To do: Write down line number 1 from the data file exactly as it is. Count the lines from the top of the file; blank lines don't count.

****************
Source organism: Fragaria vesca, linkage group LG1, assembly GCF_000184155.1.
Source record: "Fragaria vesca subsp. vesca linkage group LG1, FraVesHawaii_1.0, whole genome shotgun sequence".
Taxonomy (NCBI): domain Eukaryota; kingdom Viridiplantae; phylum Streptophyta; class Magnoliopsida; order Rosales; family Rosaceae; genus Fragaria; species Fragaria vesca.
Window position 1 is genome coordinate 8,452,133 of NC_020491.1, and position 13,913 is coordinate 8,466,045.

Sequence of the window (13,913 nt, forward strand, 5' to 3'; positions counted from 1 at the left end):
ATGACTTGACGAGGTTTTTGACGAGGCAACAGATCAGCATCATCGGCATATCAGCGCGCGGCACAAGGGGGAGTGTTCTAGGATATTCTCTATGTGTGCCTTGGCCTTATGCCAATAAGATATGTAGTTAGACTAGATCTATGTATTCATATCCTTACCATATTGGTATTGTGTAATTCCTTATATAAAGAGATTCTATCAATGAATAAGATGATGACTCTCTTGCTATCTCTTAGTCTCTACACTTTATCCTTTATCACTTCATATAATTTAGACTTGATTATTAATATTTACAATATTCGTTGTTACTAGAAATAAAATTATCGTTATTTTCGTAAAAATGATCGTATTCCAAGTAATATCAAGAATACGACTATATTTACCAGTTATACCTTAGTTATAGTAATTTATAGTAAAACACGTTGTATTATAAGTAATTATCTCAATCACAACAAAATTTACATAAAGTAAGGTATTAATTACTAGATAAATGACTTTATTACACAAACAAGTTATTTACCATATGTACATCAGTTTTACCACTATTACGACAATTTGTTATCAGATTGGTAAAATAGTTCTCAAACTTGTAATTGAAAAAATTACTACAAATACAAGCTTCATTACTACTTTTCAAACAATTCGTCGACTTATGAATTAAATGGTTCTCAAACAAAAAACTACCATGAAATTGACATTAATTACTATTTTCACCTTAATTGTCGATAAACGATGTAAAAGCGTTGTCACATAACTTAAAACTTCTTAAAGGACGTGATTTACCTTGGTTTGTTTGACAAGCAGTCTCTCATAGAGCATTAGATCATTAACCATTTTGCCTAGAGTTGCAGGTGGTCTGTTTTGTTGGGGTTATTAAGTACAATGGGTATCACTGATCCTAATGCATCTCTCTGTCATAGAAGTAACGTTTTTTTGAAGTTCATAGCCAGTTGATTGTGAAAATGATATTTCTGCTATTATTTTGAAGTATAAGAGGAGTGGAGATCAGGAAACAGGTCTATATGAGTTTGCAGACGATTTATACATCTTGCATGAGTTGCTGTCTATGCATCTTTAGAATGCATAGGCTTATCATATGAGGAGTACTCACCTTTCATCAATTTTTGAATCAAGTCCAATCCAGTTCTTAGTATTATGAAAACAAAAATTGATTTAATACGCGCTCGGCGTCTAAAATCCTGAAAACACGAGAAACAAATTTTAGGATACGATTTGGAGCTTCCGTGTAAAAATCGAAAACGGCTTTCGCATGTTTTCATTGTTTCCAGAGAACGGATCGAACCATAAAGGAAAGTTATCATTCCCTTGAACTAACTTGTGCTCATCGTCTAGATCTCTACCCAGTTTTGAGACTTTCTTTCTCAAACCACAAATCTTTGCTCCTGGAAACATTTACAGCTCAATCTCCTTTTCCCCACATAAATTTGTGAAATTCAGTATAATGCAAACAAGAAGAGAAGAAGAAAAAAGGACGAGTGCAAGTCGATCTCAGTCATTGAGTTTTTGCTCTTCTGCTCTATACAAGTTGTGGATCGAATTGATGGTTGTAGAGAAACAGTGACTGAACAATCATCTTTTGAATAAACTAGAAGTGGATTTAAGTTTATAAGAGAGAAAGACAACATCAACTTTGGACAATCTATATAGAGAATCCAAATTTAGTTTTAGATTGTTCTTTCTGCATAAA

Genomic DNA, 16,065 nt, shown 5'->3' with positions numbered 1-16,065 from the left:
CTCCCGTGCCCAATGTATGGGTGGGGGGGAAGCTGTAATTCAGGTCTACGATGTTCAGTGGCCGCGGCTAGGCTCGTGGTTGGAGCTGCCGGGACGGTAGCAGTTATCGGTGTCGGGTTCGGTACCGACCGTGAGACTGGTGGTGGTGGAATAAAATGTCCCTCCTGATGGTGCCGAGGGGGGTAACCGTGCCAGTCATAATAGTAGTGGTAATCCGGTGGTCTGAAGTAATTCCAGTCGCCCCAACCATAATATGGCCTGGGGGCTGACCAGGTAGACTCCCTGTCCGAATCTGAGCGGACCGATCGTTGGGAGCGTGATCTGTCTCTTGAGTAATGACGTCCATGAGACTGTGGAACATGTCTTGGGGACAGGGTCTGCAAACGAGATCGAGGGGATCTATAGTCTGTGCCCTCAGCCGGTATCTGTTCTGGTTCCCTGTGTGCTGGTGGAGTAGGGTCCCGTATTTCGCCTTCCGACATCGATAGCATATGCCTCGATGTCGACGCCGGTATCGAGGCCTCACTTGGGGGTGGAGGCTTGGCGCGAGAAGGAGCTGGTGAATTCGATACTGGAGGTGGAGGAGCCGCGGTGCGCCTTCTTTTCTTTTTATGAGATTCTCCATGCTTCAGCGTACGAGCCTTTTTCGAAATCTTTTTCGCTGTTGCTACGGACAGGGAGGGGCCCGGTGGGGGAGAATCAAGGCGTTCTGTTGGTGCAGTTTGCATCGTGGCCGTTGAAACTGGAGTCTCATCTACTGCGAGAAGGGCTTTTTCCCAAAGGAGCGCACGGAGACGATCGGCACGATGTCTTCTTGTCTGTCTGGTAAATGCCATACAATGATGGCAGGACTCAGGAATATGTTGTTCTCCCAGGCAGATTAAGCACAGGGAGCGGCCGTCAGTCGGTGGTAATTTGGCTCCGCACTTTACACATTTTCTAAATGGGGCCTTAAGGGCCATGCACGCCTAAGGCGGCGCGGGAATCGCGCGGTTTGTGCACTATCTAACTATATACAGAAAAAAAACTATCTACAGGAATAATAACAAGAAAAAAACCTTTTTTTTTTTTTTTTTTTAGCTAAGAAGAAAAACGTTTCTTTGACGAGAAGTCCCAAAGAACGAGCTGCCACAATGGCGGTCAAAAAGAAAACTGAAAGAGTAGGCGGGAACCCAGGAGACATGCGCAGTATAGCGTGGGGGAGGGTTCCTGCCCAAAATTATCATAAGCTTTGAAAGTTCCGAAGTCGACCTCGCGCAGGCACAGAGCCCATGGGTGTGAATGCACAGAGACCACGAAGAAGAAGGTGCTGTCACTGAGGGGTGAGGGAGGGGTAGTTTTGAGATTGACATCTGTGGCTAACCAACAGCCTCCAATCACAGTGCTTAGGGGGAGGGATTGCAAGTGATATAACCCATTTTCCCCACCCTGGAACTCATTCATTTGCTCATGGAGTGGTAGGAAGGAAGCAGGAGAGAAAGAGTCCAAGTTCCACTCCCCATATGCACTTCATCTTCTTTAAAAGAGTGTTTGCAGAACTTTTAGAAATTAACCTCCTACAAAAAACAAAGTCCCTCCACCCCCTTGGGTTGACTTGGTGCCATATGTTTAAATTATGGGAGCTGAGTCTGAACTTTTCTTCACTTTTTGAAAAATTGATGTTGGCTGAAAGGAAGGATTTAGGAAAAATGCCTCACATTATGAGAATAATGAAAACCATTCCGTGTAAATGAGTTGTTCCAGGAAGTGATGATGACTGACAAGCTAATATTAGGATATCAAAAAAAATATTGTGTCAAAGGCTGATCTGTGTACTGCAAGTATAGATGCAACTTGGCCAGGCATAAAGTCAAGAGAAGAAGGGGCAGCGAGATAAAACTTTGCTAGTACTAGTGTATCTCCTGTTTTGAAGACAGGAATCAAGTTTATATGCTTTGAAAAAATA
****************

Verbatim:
Source organism: Fragaria vesca, linkage group LG1, assembly GCF_000184155.1.